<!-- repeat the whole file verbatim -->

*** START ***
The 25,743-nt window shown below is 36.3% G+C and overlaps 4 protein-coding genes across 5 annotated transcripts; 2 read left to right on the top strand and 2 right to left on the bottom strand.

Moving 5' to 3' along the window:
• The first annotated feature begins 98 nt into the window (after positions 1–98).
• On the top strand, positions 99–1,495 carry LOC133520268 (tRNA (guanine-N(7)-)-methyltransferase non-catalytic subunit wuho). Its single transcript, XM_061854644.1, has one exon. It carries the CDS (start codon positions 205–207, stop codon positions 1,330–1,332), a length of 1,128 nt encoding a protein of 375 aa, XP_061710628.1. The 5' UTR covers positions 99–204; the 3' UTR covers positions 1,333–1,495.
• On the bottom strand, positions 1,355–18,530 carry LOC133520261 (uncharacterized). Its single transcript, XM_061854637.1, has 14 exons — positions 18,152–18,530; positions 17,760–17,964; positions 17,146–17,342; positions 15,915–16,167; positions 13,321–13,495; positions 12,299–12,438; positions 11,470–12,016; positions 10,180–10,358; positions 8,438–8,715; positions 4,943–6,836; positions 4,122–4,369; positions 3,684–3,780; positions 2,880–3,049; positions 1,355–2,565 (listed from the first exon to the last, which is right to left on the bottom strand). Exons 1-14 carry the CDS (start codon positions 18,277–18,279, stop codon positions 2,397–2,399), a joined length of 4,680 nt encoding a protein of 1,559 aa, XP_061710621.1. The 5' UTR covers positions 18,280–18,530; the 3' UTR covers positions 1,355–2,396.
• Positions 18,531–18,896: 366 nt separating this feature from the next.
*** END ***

The 25,743-nt window shown below is 36.3% G+C and overlaps 4 protein-coding genes across 5 annotated transcripts; 2 read left to right on the top strand and 2 right to left on the bottom strand.

Moving 5' to 3' along the window:
• The first annotated feature begins 98 nt into the window (after positions 1–98).
• On the top strand, positions 99–1,495 carry LOC133520268 (tRNA (guanine-N(7)-)-methyltransferase non-catalytic subunit wuho). Its single transcript, XM_061854644.1, has one exon. It carries the CDS (start codon positions 205–207, stop codon positions 1,330–1,332), a length of 1,128 nt encoding a protein of 375 aa, XP_061710628.1. The 5' UTR covers positions 99–204; the 3' UTR covers positions 1,333–1,495.
• On the bottom strand, positions 1,355–18,530 carry LOC133520261 (uncharacterized). Its single transcript, XM_061854637.1, has 14 exons — positions 18,152–18,530; positions 17,760–17,964; positions 17,146–17,342; positions 15,915–16,167; positions 13,321–13,495; positions 12,299–12,438; positions 11,470–12,016; positions 10,180–10,358; positions 8,438–8,715; positions 4,943–6,836; positions 4,122–4,369; positions 3,684–3,780; positions 2,880–3,049; positions 1,355–2,565 (listed from the first exon to the last, which is right to left on the bottom strand). Exons 1-14 carry the CDS (start codon positions 18,277–18,279, stop codon positions 2,397–2,399), a joined length of 4,680 nt encoding a protein of 1,559 aa, XP_061710621.1. The 5' UTR covers positions 18,280–18,530; the 3' UTR covers positions 1,355–2,396.
• Positions 18,531–18,896: 366 nt separating this feature from the next.